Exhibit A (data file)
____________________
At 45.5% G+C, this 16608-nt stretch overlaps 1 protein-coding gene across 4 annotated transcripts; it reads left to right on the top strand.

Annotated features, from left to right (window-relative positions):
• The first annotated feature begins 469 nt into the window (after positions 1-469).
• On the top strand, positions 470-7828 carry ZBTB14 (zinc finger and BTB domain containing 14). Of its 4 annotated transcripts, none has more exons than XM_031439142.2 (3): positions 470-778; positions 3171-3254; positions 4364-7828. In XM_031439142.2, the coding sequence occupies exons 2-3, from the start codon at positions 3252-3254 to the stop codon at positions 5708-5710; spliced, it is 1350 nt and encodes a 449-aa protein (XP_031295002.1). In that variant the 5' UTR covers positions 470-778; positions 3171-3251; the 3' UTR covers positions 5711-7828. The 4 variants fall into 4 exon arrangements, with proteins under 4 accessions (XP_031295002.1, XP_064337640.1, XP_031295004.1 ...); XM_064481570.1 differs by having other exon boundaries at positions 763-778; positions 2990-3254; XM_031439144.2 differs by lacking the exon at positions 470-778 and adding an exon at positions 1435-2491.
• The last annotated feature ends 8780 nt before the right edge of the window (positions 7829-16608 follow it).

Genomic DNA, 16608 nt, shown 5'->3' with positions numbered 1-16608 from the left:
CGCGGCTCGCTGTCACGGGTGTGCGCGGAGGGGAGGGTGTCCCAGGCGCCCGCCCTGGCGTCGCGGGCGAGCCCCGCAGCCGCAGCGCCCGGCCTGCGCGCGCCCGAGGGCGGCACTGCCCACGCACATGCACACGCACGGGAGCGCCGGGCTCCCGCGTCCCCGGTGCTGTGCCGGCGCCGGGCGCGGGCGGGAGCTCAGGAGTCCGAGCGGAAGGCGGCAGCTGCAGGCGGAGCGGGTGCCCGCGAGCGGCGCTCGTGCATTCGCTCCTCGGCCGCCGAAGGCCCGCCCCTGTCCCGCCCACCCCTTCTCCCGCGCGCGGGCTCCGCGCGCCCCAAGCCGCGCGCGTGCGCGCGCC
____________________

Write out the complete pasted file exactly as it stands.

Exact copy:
At 45.5% G+C, this 16608-nt stretch overlaps 1 protein-coding gene across 4 annotated transcripts; it reads left to right on the top strand.

Annotated features, from left to right (window-relative positions):
• The first annotated feature begins 469 nt into the window (after positions 1-469).
• On the top strand, positions 470-7828 carry ZBTB14 (zinc finger and BTB domain containing 14). Of its 4 annotated transcripts, none has more exons than XM_031439142.2 (3): positions 470-778; positions 3171-3254; positions 4364-7828. In XM_031439142.2, the coding sequence occupies exons 2-3, from the start codon at positions 3252-3254 to the stop codon at positions 5708-5710; spliced, it is 1350 nt and encodes a 449-aa protein (XP_031295002.1). In that variant the 5' UTR covers positions 470-778; positions 3171-3251; the 3' UTR covers positions 5711-7828. The 4 variants fall into 4 exon arrangements, with proteins under 4 accessions (XP_031295002.1, XP_064337640.1, XP_031295004.1 ...); XM_064481570.1 differs by having other exon boundaries at positions 763-778; positions 2990-3254; XM_031439144.2 differs by lacking the exon at positions 470-778 and adding an exon at positions 1435-2491.
• The last annotated feature ends 8780 nt before the right edge of the window (positions 7829-16608 follow it).

Genomic DNA, 16608 nt, shown 5'->3' with positions numbered 1-16608 from the left:
CGCGGCTCGCTGTCACGGGTGTGCGCGGAGGGGAGGGTGTCCCAGGCGCCCGCCCTGGCGTCGCGGGCGAGCCCCGCAGCCGCAGCGCCCGGCCTGCGCGCGCCCGAGGGCGGCACTGCCCACGCACATGCACACGCACGGGAGCGCCGGGCTCCCGCGTCCCCGGTGCTGTGCCGGCGCCGGGCGCGGGCGGGAGCTCAGGAGTCCGAGCGGAAGGCGGCAGCTGCAGGCGGAGCGGGTGCCCGCGAGCGGCGCTCGTGCATTCGCTCCTCGGCCGCCGAAGGCCCGCCCCTGTCCCGCCCACCCCTTCTCCCGCGCGCGGGCTCCGCGCGCCCCAAGCCGCGCGCGTGCGCGCGCC